Apple, even though one of the largest global tech firms, likes to think of itself as a boutique company that is different and unique in the way it operates. Apple offers very few products across categories, but unlike luxury brands such as Louis Vuitton and Chanel targets mass-market consumers.
This year, however, Apple has launched more products than ever across all of its product categories. While some might say Apple’s business model is changing under the leadership of Tim Cook, the fact remains that Cupertino knows where the next wave of growth could come in from and for that is ready to tweak its strategy, all while maintaining its luxury brand status.
Here is a roundup of all the devices Apple has launched in 2020, clearly its most productive year despite the pandemic.
Apple iPhone SE
At the beginning of the year, Apple debuted the iPhone SE, the company’s most affordable iPhone in years. The iPhone SE hit the market just when the coronavirus was labeled as a global pandemic by the World Health Organisation (WHO). Experts called Apple’s $399 iPhone SE an iPhone for the pandemic era. Although it lacked an edge-to-edge screen and featured a single camera, Apple’s entry-level iPhone helped the company’s iPhone business back to grow even during a global pandemic. The iPhone SE was primarily designed to appeal to a pool of customers who wanted a new iPhone but had refrained from shelling out $1000 for a new phone. Read our review of the iPhone SE (2020) here.
If the iPhone SE was positioned as a “value for money” iPhone, the new iPad Pro showed Apple’s ability to sell a premium product in the midst of the pandemic. Available in two sizes — 11-inches and 12.9-inches — starting at $799 and $999 respectively, the A12Z-powered new iPad Pros featured the same design as the previous models but came with a lidar scanner that enables new AR experiences along with two cameras including a wide-angle lens. Apple also introduced a $349 Magic keyboard accessory that included a laptop-style trackpad for the iPad for the first time. Read our review of the iPad Pro (2020) here.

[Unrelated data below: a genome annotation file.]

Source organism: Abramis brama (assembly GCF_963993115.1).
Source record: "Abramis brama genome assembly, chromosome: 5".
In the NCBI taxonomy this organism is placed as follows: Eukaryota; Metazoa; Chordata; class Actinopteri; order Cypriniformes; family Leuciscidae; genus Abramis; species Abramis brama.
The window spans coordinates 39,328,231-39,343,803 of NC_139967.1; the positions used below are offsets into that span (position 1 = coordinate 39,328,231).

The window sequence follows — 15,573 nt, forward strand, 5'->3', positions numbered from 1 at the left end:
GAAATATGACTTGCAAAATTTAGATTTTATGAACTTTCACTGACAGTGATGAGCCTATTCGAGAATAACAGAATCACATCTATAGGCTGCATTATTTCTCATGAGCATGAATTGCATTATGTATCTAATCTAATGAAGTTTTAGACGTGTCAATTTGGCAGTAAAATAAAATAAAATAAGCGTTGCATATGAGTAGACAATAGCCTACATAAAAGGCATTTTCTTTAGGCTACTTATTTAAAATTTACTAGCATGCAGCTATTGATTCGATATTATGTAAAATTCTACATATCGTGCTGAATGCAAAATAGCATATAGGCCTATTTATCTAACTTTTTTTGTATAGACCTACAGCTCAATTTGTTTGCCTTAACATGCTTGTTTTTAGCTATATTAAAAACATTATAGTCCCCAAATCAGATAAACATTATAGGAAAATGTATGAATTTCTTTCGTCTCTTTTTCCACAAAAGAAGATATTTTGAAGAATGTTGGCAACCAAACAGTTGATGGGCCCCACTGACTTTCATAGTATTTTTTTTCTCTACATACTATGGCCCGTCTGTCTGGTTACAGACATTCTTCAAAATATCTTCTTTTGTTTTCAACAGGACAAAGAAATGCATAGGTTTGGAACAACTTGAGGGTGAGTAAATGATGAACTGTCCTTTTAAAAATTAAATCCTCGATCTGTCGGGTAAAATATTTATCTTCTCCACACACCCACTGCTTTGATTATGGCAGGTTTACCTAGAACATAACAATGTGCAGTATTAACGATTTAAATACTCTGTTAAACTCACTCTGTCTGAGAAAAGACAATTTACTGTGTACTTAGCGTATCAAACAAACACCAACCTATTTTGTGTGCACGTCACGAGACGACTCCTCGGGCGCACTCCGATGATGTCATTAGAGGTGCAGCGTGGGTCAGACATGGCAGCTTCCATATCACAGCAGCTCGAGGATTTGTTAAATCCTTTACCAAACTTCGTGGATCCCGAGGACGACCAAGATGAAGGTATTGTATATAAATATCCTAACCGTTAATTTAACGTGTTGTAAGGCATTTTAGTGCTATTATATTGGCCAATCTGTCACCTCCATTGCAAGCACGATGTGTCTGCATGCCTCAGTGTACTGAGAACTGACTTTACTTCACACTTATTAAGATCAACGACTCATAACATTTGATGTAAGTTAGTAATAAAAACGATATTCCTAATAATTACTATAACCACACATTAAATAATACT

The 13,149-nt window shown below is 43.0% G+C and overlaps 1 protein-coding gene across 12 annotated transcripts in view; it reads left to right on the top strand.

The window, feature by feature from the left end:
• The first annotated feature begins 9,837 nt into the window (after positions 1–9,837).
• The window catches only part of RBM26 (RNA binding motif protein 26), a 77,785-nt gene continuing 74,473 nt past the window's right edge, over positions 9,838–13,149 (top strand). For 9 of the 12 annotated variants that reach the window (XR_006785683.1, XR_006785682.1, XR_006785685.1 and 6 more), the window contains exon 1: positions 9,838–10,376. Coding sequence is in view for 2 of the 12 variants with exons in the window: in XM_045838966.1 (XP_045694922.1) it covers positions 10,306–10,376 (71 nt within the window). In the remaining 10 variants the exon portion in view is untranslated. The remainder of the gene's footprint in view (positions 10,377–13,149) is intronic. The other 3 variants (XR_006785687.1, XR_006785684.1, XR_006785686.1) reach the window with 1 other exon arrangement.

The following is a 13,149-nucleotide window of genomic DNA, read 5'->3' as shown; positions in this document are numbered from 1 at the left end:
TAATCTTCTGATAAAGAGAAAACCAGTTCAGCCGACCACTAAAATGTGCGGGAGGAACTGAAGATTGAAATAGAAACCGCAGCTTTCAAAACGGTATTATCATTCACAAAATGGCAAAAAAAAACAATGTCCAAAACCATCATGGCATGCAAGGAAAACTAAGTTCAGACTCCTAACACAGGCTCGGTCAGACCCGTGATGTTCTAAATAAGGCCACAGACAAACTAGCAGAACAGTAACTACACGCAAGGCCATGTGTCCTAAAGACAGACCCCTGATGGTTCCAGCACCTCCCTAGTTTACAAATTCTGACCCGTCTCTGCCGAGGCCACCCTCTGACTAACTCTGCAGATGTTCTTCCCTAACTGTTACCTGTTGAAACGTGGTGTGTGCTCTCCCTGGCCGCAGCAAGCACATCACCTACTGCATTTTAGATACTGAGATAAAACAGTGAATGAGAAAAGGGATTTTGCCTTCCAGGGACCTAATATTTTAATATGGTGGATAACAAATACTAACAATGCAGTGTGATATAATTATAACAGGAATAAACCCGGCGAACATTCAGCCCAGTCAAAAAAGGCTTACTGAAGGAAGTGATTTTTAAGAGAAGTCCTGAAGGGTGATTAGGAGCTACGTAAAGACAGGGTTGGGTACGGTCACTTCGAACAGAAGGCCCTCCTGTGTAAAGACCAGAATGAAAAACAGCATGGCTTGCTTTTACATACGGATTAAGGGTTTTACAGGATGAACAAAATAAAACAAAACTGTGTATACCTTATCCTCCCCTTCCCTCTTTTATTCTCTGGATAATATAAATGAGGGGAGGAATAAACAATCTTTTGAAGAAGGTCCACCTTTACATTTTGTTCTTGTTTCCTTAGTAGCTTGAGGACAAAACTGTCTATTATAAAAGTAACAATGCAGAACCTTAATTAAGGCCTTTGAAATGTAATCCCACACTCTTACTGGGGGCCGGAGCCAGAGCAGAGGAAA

The announcement of the new MacBook Air was less of a surprise, though. The most notable feature of the Intel-powered MacBook Air was an improved scissor-switch keyboard that ditched the controversial butterfly mechanism of the last-generation model. The launch of the new $999 MacBook Air, which is regarded as the best-selling notebook in its category, helped Apple’s Mac business reach a record high in Q4. Read our review of the MacBook Air (2020) here.
13-inch MacBook Pro
Not just the MacBook Air, Apple also updated the 13-inch MacBook Pro at the beginning of the year. Like the MacBook Air, the new 13-inch MacBook Pro featured a Magic Keyboard. The update was mostly a spec bump, with the $1299 MacBook Pro running Intel’s 10th gen processors and added support for Dolby Atmos and an improved three-microphone.
Despite rumours of a refreshed iMac with the new design, the $1799 27-inch iMac saw minor improvements. The new iMac was upgraded to Intel’s 10th Gen Comet Lake processors and a higher-resolution 1080p webcam. There was no design refresh, except the new iMac had faster processors, more RAM, more SSD storage, faster AMD GPUs, and True Tone support for the display.